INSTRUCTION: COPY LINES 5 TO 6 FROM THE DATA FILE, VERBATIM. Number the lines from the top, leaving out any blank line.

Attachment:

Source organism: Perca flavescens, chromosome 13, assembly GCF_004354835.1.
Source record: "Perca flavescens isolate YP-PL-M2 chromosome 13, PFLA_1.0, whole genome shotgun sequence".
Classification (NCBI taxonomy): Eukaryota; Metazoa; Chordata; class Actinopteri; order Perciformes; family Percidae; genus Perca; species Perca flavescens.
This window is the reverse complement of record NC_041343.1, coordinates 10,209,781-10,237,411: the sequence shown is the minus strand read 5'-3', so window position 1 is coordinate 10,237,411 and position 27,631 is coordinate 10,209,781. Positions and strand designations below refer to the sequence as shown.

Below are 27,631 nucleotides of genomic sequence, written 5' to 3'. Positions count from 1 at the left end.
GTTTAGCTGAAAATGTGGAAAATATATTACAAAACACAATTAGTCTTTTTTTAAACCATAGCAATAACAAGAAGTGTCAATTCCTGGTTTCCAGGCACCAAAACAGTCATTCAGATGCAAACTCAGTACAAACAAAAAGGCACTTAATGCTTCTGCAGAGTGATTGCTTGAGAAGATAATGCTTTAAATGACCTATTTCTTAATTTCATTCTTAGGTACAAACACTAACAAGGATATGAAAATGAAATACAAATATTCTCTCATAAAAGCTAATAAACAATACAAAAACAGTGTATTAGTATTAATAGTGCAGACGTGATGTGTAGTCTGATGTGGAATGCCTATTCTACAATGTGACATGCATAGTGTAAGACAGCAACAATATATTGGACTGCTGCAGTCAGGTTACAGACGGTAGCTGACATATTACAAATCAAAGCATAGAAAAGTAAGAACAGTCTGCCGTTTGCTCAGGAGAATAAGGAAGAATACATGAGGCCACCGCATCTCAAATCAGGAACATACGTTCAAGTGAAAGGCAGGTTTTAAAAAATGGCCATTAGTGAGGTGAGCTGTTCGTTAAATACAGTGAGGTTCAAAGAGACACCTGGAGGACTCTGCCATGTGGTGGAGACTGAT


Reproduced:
Below are 27,631 nucleotides of genomic sequence, written 5' to 3'. Positions count from 1 at the left end.
GTTTAGCTGAAAATGTGGAAAATATATTACAAAACACAATTAGTCTTTTTTTAAACCATAGCAATAACAAGAAGTGTCAATTCCTGGTTTCCAGGCACCAAAACAGTCATTCAGATGCAAACTCAGTACAAACAAAAAGGCACTTAATGCTTCTGCAGAGTGATTGCTTGAGAAGATAATGCTTTAAATGACCTATTTCTTAATTTCATTCTTAGGTACAAACACTAACAAGGATATGAAAATGAAATACAAATATTCTCTCATAAAAGCTAATAAACAATACAAAAACAGTGTATTAGTATTAATAGTGCAGACGTGATGTGTAGTCTGATGTGGAATGCCTATTCTACAATGTGACATGCATAGTGTAAGACAGCAACAATATATTGGACTGCTGCAGTCAGGTTACAGACGGTAGCTGACATATTACAAATCAAAGCATAGAAAAGTAAGAACAGTCTGCCGTTTGCTCAGGAGAATAAGGAAGAATACATGAGGCCACCGCATCTCAAATCAGGAACATACGTTCAAGTGAAAGGCAGGTTTTAAAAAATGGCCATTAGTGAGGTGAGCTGTTCGTTAAATACAGTGAGGTTCAAAGAGACACCTGGAGGACTCTGCCATGTGGTGGAGACTGAT